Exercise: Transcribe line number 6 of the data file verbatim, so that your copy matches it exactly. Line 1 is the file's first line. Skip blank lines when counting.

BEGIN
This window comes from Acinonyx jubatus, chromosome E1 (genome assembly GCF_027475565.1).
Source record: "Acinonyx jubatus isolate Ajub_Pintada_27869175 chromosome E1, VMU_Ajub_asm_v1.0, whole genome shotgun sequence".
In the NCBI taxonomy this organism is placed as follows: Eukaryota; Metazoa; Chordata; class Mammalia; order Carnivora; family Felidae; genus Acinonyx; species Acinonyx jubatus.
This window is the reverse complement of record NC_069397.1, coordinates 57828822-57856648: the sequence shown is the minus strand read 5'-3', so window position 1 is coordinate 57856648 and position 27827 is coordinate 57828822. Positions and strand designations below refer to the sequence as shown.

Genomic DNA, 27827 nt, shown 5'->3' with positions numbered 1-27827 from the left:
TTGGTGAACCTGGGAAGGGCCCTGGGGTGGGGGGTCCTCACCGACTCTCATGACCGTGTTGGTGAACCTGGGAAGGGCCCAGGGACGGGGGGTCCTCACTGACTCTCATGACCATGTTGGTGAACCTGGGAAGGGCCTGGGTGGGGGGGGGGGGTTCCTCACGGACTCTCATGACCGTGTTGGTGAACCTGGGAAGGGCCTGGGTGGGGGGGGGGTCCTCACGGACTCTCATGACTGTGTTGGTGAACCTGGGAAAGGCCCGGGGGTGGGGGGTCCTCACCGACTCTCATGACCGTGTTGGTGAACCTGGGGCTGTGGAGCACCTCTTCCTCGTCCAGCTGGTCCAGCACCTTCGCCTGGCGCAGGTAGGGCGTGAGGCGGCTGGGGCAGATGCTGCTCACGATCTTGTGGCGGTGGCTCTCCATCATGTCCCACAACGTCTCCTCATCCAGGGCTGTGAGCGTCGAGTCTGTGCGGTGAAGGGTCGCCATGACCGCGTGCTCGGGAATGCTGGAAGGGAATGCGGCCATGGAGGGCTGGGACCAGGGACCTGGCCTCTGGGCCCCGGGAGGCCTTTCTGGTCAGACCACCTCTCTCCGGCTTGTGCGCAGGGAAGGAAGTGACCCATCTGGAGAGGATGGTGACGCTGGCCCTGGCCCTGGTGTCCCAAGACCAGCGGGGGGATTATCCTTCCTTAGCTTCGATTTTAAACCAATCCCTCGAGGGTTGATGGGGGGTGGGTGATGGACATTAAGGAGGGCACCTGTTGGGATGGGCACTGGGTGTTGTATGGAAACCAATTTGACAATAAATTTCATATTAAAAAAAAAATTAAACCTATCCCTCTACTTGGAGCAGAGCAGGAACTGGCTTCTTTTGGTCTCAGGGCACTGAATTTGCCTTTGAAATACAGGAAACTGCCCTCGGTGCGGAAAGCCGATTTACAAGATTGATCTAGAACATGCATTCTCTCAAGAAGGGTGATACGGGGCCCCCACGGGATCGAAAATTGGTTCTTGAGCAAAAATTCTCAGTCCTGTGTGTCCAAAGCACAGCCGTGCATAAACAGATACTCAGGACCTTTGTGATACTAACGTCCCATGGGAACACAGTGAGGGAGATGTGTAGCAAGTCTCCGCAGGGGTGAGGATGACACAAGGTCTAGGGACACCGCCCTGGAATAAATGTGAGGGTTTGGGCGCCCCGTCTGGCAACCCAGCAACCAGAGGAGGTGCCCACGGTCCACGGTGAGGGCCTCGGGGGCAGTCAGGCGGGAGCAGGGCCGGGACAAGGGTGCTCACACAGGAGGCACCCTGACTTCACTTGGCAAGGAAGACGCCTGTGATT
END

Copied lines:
TTGGTGAACCTGGGAAGGGCCCTGGGGTGGGGGGTCCTCACCGACTCTCATGACCGTGTTGGTGAACCTGGGAAGGGCCCAGGGACGGGGGGTCCTCACTGACTCTCATGACCATGTTGGTGAACCTGGGAAGGGCCTGGGTGGGGGGGGGGGGTTCCTCACGGACTCTCATGACCGTGTTGGTGAACCTGGGAAGGGCCTGGGTGGGGGGGGGGTCCTCACGGACTCTCATGACTGTGTTGGTGAACCTGGGAAAGGCCCGGGGGTGGGGGGTCCTCACCGACTCTCATGACCGTGTTGGTGAACCTGGGGCTGTGGAGCACCTCTTCCTCGTCCAGCTGGTCCAGCACCTTCGCCTGGCGCAGGTAGGGCGTGAGGCGGCTGGGGCAGATGCTGCTCACGATCTTGTGGCGGTGGCTCTCCATCATGTCCCACAACGTCTCCTCATCCAGGGCTGTGAGCGTCGAGTCTGTGCGGTGAAGGGTCGCCATGACCGCGTGCTCGGGAATGCTGGAAGGGAATGCGGCCATGGAGGGCTGGGACCAGGGACCTGGCCTCTGGGCCCCGGGAGGCCTTTCTGGTCAGACCACCTCTCTCCGGCTTGTGCGCAGGGAAGGAAGTGACCCATCTGGAGAGGATGGTGACGCTGGCCCTGGCCCTGGTGTCCCAAGACCAGCGGGGGGATTATCCTTCCTTAGCTTCGATTTTAAACCAATCCCTCGAGGGTTGATGGGGGGTGGGTGATGGACATTAAGGAGGGCACCTGTTGGGATGGGCACTGGGTGTTGTATGGAAACCAATTTGACAATAAATTTCATATTAAAAAAAAAATTAAACCTATCCCTCTACTTGGAGCAGAGCAGGAACTGGCTTCTTTTGGTCTCAGGGCACTGAATTTGCCTTTGAAATACAGGAAACTGCCCTCGGTGCGGAAAGCCGATTTACAAGATTGATCTAGAACATGCATTCTCTCAAGAAGGGTGATACGGGGCCCCCACGGGATCGAAAATTGGTTCTTGAGCAAAAATTCTCAGTCCTGTGTGTCCAAAGCACAGCCGTGCATAAACAGATACTCAGGACCTTTGTGATACTAACGTCCCATGGGAACACAGTGAGGGAGATGTGTAGCAAGTCTCCGCAGGGGTGAGGATGACACAAGGTCTAGGGACACCGCCCTGGAATAAATGTGAGGGTTTGGGCGCCCCGTCTGGCAACCCAGCAACCAGAGGAGGTGCCCACGGTCCACGGTGAGGGCCTCGGGGGCAGTCAGGCGGGAGCAGGGCCGGGACAAGGGTGCTCACACAGGAGGCACCCTGACTTCACTTGGCAAGGAAGACGCCTGTGATT